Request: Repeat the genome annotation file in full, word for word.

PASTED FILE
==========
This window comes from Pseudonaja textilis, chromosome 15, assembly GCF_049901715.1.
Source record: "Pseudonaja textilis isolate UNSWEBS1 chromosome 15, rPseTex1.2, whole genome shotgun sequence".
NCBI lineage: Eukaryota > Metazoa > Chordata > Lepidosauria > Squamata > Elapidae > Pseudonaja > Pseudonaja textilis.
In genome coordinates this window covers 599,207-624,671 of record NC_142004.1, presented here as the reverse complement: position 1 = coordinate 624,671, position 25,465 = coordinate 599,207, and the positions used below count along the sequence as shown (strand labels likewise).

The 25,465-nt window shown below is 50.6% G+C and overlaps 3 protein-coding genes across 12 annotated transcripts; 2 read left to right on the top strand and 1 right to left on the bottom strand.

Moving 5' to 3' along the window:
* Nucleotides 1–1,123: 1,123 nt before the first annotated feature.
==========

This window comes from Pseudonaja textilis, chromosome 15, assembly GCF_049901715.1.
Source record: "Pseudonaja textilis isolate UNSWEBS1 chromosome 15, rPseTex1.2, whole genome shotgun sequence".
NCBI lineage: Eukaryota > Metazoa > Chordata > Lepidosauria > Squamata > Elapidae > Pseudonaja > Pseudonaja textilis.
In genome coordinates this window covers 599,207-624,671 of record NC_142004.1, presented here as the reverse complement: position 1 = coordinate 624,671, position 25,465 = coordinate 599,207, and the positions used below count along the sequence as shown (strand labels likewise).

The 25,465-nt window shown below is 50.6% G+C and overlaps 3 protein-coding genes across 12 annotated transcripts; 2 read left to right on the top strand and 1 right to left on the bottom strand.

Moving 5' to 3' along the window:
* Nucleotides 1–1,123: 1,123 nt before the first annotated feature.